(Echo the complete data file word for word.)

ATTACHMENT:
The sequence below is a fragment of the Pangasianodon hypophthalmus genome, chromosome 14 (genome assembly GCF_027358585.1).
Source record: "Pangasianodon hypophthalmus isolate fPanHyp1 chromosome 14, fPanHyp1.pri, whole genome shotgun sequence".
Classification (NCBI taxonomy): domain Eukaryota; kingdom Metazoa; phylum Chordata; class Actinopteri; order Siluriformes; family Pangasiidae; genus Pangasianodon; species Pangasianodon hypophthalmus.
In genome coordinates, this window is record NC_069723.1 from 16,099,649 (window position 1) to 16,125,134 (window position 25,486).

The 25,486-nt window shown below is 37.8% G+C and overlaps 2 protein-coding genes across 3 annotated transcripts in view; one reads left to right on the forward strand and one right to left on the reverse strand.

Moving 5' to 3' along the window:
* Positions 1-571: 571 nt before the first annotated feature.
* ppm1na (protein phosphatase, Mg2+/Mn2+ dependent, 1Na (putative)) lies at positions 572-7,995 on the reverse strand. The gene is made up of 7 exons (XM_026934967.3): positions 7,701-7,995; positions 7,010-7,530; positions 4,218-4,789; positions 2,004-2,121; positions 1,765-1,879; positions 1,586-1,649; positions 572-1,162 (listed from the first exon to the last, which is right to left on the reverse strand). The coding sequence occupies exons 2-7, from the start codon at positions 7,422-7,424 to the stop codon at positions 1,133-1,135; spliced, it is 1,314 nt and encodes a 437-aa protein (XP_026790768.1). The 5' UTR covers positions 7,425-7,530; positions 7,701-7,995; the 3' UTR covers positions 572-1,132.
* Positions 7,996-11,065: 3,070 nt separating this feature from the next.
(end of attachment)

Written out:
The sequence below is a fragment of the Pangasianodon hypophthalmus genome, chromosome 14 (genome assembly GCF_027358585.1).
Source record: "Pangasianodon hypophthalmus isolate fPanHyp1 chromosome 14, fPanHyp1.pri, whole genome shotgun sequence".
Classification (NCBI taxonomy): domain Eukaryota; kingdom Metazoa; phylum Chordata; class Actinopteri; order Siluriformes; family Pangasiidae; genus Pangasianodon; species Pangasianodon hypophthalmus.
In genome coordinates, this window is record NC_069723.1 from 16,099,649 (window position 1) to 16,125,134 (window position 25,486).

The 25,486-nt window shown below is 37.8% G+C and overlaps 2 protein-coding genes across 3 annotated transcripts in view; one reads left to right on the forward strand and one right to left on the reverse strand.

Moving 5' to 3' along the window:
* Positions 1-571: 571 nt before the first annotated feature.
* ppm1na (protein phosphatase, Mg2+/Mn2+ dependent, 1Na (putative)) lies at positions 572-7,995 on the reverse strand. The gene is made up of 7 exons (XM_026934967.3): positions 7,701-7,995; positions 7,010-7,530; positions 4,218-4,789; positions 2,004-2,121; positions 1,765-1,879; positions 1,586-1,649; positions 572-1,162 (listed from the first exon to the last, which is right to left on the reverse strand). The coding sequence occupies exons 2-7, from the start codon at positions 7,422-7,424 to the stop codon at positions 1,133-1,135; spliced, it is 1,314 nt and encodes a 437-aa protein (XP_026790768.1). The 5' UTR covers positions 7,425-7,530; positions 7,701-7,995; the 3' UTR covers positions 572-1,132.
* Positions 7,996-11,065: 3,070 nt separating this feature from the next.